Pravishya, Praviśya, Pra-vishya: 4 definitions
Pravishya means something in Hinduism, Sanskrit, biology. If you want to know the exact meaning, history, etymology or English translation of this term then check out the descriptions on this page. Add your comment or reference to a book if you want to contribute to this summary article.
The Sanskrit term Praviśya can be transliterated into English as Pravisya or Pravishya, using the IAST transliteration scheme (?).
Pancaratra (worship of Nārāyaṇa)Source: Universität Wien: Sudarśana's Worship at the Royal Court According to the Ahirbudhnyasaṃhitā
Praviśya (प्रविश्य) refers to “entering into” (the temple), according to the Ahirbudhnyasaṃhitā, belonging to the Pāñcarātra tradition which deals with theology, rituals, iconography, narrative mythology and others.—Accordingly, “An abnormal modification caused by a aggressive ritual against Kings, occurring at the improper time, dreadful and all-reaching, is characterized by the these signs: [...] frightful jackals enter unimpeded (praviśya) the innermost of the temple and howl loudly at the [morning and evening] twilights, when the sky is lit up; enemies proud of their strength besiege the King’s [capital] city; [...] from such and other signs he should understand that the enemy is performing a aggressive ritual”.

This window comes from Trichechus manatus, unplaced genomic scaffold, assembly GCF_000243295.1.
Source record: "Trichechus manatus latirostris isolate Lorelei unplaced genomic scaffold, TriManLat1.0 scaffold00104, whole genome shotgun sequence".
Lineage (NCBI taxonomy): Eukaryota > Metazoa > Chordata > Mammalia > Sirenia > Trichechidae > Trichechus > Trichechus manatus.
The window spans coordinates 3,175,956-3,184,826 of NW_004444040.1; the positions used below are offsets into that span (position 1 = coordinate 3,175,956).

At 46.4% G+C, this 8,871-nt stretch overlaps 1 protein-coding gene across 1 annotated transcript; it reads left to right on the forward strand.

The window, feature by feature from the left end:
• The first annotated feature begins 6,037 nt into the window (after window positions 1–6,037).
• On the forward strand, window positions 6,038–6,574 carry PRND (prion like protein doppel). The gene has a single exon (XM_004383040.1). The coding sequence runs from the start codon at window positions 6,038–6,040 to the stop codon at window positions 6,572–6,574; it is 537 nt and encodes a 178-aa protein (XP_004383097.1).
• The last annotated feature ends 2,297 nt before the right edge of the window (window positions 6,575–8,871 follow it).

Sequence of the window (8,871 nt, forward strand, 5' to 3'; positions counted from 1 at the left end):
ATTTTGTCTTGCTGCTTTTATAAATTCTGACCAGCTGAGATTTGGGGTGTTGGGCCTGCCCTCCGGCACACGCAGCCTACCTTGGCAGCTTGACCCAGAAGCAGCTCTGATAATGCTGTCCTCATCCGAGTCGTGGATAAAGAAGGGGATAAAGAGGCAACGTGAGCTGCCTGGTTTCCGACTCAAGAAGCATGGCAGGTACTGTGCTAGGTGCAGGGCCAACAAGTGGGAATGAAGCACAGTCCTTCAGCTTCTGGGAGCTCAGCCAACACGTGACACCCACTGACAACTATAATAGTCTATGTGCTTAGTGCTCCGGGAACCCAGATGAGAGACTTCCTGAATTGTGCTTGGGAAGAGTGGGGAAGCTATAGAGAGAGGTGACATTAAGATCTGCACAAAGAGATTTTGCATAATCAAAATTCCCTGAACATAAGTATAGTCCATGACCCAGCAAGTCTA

Pancaratra (पाञ्चरात्र, pāñcarātra) represents a tradition of Hinduism where Narayana is revered and worshipped. Closeley related to Vaishnavism, the Pancaratra literature includes various Agamas and tantras incorporating many Vaishnava philosophies.